It’s paid off, as the band have developed a growing following through social media, and will support Aussie rockers Temper Trap for five UK gigs, including Koko, next month. But first there’s the matter of the Crawl.

“We’ve been keen to grow up and take our time in east London up until now,“ Cleverly says. “Camden’s almost like a kind of old rock institution, which is a bit foreign to us. It’s like a bit of an adventure for us to go and play there.

“Whenever we’ve played at Barfly, it’s kind of like going over to another city. It’ll be really fun. We haven’t been to The Camden Crawl before, so we’re absolutely excited to be part of it alongside some really great bands. Just being with them will really lift our playing. It’s going to be another exciting adventure.”

Although The Camden Crawl is best known for putting on  an impressive show when it comes to muscial talent, this year also sees an array of other creative mediums on display.

For the first time, it’s added C.A.M.E to its line-up – an exhibition showcasing the alternative arts of underground press and zine making. It’s all on the rooftop of Camden’s historic St Michael’s Church.

And during the day, the festival boasts an impressive selection of spoken word acts, performing arts, as well as
a host of club nights presented by the likes of Last.fm, Supa Dupa Fly, Eddy Temple Morris and Moda.


From midday to 7pm on Saturday and Sunday, get ready to hold your sides, as the comedians take to the stage. One to watch will be Hip Hop Shakespeare, performing a medley of songs inspired by the Bard’s plays and sonnets. While, on Sunday, The 99 Club will be hosting a stage for the first time at the Camden Rock, with stand-up from Matt Gree, Suzi Ruffell, Jo Bor and Patrick Monahan.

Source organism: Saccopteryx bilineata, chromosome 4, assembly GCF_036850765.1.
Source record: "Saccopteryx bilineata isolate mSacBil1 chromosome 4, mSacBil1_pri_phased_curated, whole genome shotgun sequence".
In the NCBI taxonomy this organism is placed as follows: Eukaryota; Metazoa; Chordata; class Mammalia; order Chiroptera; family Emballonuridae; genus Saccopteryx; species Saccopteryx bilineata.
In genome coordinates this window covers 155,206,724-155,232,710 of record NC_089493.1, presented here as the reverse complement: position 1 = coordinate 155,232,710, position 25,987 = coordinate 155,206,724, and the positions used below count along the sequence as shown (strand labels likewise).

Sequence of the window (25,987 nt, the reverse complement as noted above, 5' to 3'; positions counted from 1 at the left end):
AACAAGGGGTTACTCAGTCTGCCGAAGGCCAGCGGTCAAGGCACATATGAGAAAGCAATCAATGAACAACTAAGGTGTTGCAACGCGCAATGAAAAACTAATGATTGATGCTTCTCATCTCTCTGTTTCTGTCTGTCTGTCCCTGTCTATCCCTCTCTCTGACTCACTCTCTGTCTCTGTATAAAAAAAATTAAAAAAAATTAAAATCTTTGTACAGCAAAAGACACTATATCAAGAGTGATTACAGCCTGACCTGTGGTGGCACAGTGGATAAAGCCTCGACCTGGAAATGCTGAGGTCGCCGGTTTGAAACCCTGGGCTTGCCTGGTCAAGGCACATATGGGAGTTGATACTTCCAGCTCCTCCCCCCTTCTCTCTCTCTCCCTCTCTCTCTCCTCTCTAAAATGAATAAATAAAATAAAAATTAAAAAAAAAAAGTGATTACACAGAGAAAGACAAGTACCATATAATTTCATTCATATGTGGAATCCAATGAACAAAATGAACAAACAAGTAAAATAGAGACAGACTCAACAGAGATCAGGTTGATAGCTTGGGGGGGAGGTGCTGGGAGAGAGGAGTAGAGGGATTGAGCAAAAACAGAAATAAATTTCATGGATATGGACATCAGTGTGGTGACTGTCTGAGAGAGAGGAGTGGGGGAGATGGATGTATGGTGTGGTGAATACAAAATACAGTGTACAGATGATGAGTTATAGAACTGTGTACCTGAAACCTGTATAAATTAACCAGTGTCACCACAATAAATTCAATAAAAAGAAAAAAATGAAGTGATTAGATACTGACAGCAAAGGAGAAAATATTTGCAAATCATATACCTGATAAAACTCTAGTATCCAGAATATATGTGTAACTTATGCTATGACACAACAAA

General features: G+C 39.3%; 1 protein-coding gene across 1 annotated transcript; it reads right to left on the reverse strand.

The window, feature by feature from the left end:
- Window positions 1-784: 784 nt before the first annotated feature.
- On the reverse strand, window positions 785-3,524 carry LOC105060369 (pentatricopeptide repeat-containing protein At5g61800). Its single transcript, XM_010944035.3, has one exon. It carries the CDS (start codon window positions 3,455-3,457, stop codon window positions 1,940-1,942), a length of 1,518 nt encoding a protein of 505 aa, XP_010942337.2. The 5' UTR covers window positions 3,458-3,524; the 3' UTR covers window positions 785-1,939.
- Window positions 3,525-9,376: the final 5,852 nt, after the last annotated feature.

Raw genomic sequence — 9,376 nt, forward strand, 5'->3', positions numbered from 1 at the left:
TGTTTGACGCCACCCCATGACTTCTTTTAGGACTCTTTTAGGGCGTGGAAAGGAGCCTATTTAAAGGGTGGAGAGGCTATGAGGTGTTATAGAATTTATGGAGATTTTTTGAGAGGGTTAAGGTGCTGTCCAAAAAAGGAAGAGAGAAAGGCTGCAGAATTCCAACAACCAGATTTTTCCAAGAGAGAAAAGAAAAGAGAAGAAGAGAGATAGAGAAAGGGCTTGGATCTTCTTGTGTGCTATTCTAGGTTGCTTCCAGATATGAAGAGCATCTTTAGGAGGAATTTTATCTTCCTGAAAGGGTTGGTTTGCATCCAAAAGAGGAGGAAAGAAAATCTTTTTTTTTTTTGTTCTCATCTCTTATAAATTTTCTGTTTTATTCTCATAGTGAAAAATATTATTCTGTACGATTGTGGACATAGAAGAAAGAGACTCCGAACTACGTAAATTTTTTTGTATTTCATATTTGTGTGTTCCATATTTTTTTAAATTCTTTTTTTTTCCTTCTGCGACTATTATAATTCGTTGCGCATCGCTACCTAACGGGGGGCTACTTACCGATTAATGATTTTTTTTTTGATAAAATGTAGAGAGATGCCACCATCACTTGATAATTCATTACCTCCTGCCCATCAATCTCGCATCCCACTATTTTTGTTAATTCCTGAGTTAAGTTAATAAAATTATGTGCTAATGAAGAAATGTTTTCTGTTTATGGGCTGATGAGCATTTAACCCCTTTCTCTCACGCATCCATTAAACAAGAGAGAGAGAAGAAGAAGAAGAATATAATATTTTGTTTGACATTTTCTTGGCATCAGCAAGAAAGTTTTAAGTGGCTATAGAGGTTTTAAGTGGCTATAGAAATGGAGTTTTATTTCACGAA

Such a range of entertainment is testament to The Camden Crawl’s organisers’ desire to make the event as inclusive and ecletic as possible, to grow a community of artists and their fans.

“We’ve now got 35 different curators that range from folk and dubstep, to grime. We’ve got labels and producers and even Big Cheese Magazine,” Paulon says.

“Everyone’s a specialist in their area, so we’re trying to represent all kinds of music and draw upon all types of audience social groups. You definitely can’t say it’s all about indie anymore.”

As for her favourite memories over the event’s 17-year history, Paulon recalls watching former Blur guitarist Graham Coxon and English punk legends the Buzzcocks play on the same night in 2005.

“I remember running from one to the other, and I just made it to the Electric Ballroom as the band came on,“ she says. “The whole place exploded. I remember this whole crowd of 20-somethings just going crazy for this band who were all in their fifties. It was brilliant.”

It’s moments like that which make attending The Camden Crawl a no-brainer. From legends to next-to-make-it new-comers, you don’t know who you might see. ❚

Camden Crawl. May 4-6. £39.50 (day tickets) £77.50 (weekend)